Tag Archives: Jeff Goldblum

Invasion of the Body Snatchers (1978)

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By Richard Winters

My Rating: 8 out of 10

4-Word Review: Aliens create human clones.

Matthew Bennell (Donald Sutherland) is a public health inspector who finds that people around him are beginning to behave strangely. It starts with his friend Elizabeth (Brooke Adams) who insists her boyfriend Geoffrey (Art Hindle) has somehow ‘changed’. Soon other people are saying the same thing and they slowly realize that human clones are being created from alien pods while the people sleep. These clones look exactly like the people they have replaced, but are devoid of any emotion. Matthew and Elizabeth along with married couple Jack and Nancy (Jeff Goldblum, Veronica Cartwright) try to escape, but find themselves increasingly outnumbered in this creepy remake of the 1956 classic.

Talented director Philip Kaufman who has never gotten enough credit does a masterful job of weaving an updated version of the tale with more contemporary sensibilities. The balance between sci-fi, thriller and drama really works. The story is perfectly paced and the characters and situations remain believable throughout. Transferring the setting from a small town to San Francisco was inspired. Kaufman captures the sights, sounds and everyday ambience of the city better than just anybody who has done a film there and I really loved the shot of an early morning fog settling in on the top of the Transamerica Pyramid.

The special effects are fantastic. The opening sequence showing the alien spores raining down on the city and hitting onto plant and tree leaves where they form into flowers is very authentic looking and nicely captured. The coolest part though is watching the clones of the humans form out of the pods particularly the sequence showing Bennell’s clone coming to life while he sleeps. Seeing a dog with a human head is wild and Bennell’s destruction of a pod factory is also quite exciting. Denny Zeitlin’s electronic music score is distinctive, but not overplayed and effectively used at key moments although I did feel that there should have been some music played over the closing credits instead of just dead silence.

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Sutherland is good, but his 70’s style afro isn’t. The part where he tries in vain to warn various city officials of the impending invasion, but can make no headway is a perfect portrait of government bureaucracy and almost a horror movie in itself. Adams is beautiful and the way she can somehow make her eyeballs quiver has to be seen to be believed. Goldblum is fun as a brash struggling writer who never seems to know when to stop talking and has a conspiracy theory about everything. Cartwright plays a panicked woman better than anybody and Leonard Nimoy is solid in a sort of Spock-like role where the character believes everything must have a logical conclusion.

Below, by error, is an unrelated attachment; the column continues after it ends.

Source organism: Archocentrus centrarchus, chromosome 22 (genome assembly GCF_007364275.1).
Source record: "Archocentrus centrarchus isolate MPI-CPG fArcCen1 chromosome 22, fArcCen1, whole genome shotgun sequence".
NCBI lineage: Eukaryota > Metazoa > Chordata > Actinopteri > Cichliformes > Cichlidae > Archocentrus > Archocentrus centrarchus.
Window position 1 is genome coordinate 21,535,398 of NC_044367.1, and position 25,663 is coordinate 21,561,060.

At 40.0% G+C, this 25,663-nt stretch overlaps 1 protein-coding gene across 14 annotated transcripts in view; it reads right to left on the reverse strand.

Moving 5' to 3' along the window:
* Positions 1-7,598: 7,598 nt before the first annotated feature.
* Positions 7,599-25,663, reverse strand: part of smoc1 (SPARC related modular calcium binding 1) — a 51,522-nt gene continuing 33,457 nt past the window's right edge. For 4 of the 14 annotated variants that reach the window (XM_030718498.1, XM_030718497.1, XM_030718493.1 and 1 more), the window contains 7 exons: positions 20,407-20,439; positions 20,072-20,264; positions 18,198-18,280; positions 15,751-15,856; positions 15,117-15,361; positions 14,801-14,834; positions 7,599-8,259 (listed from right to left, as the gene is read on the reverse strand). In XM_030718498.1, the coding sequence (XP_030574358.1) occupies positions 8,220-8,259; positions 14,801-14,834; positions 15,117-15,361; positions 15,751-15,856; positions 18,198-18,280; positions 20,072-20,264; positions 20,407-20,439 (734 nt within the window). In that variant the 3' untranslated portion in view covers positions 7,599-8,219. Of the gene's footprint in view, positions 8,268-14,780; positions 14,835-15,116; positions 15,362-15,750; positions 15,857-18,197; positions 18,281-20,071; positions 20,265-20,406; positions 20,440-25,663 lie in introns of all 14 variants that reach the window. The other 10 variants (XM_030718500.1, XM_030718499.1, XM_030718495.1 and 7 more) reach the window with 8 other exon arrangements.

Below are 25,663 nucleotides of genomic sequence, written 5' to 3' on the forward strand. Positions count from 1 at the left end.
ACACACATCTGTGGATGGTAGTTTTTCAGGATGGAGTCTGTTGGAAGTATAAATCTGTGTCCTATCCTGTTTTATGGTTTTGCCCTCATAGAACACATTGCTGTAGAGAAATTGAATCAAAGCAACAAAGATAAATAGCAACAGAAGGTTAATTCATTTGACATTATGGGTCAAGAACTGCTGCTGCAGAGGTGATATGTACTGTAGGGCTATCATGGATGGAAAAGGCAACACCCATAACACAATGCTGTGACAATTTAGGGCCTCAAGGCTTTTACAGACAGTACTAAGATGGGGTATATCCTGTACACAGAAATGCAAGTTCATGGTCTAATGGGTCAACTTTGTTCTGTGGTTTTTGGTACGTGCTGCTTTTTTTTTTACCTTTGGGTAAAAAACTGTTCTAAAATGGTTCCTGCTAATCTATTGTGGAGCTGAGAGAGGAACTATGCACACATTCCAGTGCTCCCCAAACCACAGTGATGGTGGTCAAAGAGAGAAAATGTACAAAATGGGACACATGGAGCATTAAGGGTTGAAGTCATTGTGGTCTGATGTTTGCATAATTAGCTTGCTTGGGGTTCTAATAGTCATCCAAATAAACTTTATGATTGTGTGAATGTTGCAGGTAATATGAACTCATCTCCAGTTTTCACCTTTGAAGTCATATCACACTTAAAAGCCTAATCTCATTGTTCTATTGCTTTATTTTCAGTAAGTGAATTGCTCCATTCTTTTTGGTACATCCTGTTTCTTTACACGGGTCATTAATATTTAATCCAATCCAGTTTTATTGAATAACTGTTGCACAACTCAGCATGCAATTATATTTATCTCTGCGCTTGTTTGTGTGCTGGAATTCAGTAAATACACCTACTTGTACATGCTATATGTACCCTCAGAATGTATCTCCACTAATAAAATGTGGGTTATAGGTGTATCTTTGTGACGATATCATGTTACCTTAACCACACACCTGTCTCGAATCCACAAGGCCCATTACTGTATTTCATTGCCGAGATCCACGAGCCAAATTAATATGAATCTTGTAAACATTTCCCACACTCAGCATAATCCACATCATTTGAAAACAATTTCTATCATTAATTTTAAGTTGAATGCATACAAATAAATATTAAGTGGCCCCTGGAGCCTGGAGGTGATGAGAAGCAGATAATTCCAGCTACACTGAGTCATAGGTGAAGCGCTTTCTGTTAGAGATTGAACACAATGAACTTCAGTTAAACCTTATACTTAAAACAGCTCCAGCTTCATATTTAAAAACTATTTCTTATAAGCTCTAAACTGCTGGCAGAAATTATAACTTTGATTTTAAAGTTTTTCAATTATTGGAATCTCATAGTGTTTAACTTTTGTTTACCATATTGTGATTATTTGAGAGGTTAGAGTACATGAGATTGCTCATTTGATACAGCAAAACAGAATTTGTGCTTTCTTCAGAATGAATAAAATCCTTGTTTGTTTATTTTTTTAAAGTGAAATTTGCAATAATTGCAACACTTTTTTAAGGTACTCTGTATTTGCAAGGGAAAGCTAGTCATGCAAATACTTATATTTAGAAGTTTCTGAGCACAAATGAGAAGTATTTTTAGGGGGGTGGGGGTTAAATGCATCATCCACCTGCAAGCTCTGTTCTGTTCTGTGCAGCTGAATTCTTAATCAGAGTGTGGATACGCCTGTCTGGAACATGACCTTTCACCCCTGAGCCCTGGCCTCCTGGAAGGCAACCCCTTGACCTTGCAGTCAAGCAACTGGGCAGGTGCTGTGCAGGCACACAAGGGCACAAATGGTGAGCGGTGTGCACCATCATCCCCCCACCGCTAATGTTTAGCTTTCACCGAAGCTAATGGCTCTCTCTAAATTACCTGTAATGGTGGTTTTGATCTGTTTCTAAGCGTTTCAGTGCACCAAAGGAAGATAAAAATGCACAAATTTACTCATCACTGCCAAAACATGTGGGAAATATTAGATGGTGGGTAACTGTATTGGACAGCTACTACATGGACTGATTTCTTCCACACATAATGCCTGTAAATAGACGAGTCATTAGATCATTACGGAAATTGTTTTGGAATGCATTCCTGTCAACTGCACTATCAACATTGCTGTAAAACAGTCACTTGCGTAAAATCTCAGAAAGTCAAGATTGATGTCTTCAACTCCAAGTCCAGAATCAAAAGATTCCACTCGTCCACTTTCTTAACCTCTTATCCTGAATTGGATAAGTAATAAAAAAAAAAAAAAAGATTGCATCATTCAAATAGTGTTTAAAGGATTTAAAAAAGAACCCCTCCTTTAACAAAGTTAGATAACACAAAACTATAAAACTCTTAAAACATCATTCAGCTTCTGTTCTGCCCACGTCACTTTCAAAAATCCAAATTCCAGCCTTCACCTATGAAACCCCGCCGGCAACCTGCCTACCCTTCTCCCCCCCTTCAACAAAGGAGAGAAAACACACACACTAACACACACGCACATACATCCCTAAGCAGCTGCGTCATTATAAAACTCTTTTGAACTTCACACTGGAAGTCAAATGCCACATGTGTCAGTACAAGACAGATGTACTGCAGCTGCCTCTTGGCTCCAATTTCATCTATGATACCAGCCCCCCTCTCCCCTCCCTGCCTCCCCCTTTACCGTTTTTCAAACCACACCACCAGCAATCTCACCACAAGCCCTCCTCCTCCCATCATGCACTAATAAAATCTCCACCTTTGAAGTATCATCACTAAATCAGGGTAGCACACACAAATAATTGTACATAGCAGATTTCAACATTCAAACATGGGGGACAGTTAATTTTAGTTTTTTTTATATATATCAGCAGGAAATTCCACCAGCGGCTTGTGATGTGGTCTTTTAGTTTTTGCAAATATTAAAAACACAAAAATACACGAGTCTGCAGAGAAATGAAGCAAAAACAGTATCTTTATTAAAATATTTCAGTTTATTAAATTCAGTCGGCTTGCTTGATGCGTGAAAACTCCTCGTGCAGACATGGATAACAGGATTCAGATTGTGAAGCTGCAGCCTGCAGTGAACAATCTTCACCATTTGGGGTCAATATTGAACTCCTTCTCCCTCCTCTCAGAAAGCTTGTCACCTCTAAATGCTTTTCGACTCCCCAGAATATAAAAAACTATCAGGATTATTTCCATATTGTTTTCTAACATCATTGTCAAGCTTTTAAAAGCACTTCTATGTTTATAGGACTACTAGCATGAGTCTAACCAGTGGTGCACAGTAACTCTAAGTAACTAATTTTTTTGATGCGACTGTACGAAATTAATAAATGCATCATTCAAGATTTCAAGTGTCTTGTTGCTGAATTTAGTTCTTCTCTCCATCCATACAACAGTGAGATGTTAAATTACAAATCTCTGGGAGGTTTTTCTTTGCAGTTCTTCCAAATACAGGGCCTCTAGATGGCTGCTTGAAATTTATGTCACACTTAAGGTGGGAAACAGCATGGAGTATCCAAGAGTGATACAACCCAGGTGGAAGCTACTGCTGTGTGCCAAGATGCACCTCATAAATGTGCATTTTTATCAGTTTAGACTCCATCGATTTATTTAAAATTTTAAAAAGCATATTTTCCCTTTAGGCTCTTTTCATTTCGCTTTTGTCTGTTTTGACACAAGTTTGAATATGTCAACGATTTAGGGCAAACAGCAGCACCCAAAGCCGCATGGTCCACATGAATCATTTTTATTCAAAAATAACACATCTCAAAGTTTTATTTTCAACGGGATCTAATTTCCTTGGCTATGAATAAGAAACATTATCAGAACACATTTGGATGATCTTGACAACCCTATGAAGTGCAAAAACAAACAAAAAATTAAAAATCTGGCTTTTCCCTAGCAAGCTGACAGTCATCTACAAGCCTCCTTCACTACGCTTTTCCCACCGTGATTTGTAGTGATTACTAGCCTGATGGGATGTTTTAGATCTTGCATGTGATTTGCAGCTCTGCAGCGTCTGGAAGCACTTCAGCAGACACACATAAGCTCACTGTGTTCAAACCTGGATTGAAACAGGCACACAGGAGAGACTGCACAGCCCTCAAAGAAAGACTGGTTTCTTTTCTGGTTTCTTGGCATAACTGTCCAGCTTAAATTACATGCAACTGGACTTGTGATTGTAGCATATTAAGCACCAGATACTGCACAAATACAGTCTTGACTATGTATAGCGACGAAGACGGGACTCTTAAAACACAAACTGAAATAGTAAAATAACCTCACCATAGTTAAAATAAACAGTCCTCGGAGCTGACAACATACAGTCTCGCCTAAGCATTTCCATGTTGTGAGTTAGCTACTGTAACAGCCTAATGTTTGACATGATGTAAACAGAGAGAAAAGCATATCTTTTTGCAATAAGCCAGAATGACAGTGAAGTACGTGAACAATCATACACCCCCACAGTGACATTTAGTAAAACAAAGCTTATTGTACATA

There are also some neat cameo appearances as well. Robert Duvall can be spotted at the beginning swinging on a swing. Kevin McCarthy who starred in the original steps into where he left off in the first one as a man running into traffic and warning motorists of the invasion. Don Siegal who directed the first film plays a cab driver and famous cinematographer Michael Chapman can be seen briefly as a janitor. Director Kaufman casts himself in a bit part as a man banging on the glass of a phone booth while Sutherland is making a call.

This movie is smart and stylish and in a lot of ways I liked it better than the original. The only real drawback is the fact that it becomes increasingly clear that these people aren’t going to escape and the drawn out chase sequence becomes more depressing and defeating than exciting.

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My Rating: 8 out of 10

Released: December 20, 1978

Runtime: 1Hour 55Minutes

Rated PG

Director: Philip Kaufman

Studio: United Artists

Available: VHS, DVD

Into the Night (1985)

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By Richard Winters

My Rating: 4 out of 10

4-Word Review: Insomniac gets into espionage.